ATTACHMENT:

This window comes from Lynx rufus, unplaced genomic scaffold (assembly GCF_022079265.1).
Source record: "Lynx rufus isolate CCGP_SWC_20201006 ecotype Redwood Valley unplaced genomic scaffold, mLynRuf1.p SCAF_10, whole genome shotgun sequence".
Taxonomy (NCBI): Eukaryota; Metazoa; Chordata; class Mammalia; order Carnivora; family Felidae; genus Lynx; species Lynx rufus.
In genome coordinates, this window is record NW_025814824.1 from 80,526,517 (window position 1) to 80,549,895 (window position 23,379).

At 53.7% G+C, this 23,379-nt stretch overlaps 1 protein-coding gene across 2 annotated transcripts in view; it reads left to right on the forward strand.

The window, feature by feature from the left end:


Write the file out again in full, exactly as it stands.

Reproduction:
This window comes from Lynx rufus, unplaced genomic scaffold (assembly GCF_022079265.1).
Source record: "Lynx rufus isolate CCGP_SWC_20201006 ecotype Redwood Valley unplaced genomic scaffold, mLynRuf1.p SCAF_10, whole genome shotgun sequence".
Taxonomy (NCBI): Eukaryota; Metazoa; Chordata; class Mammalia; order Carnivora; family Felidae; genus Lynx; species Lynx rufus.
In genome coordinates, this window is record NW_025814824.1 from 80,526,517 (window position 1) to 80,549,895 (window position 23,379).

At 53.7% G+C, this 23,379-nt stretch overlaps 1 protein-coding gene across 2 annotated transcripts in view; it reads left to right on the forward strand.

The window, feature by feature from the left end: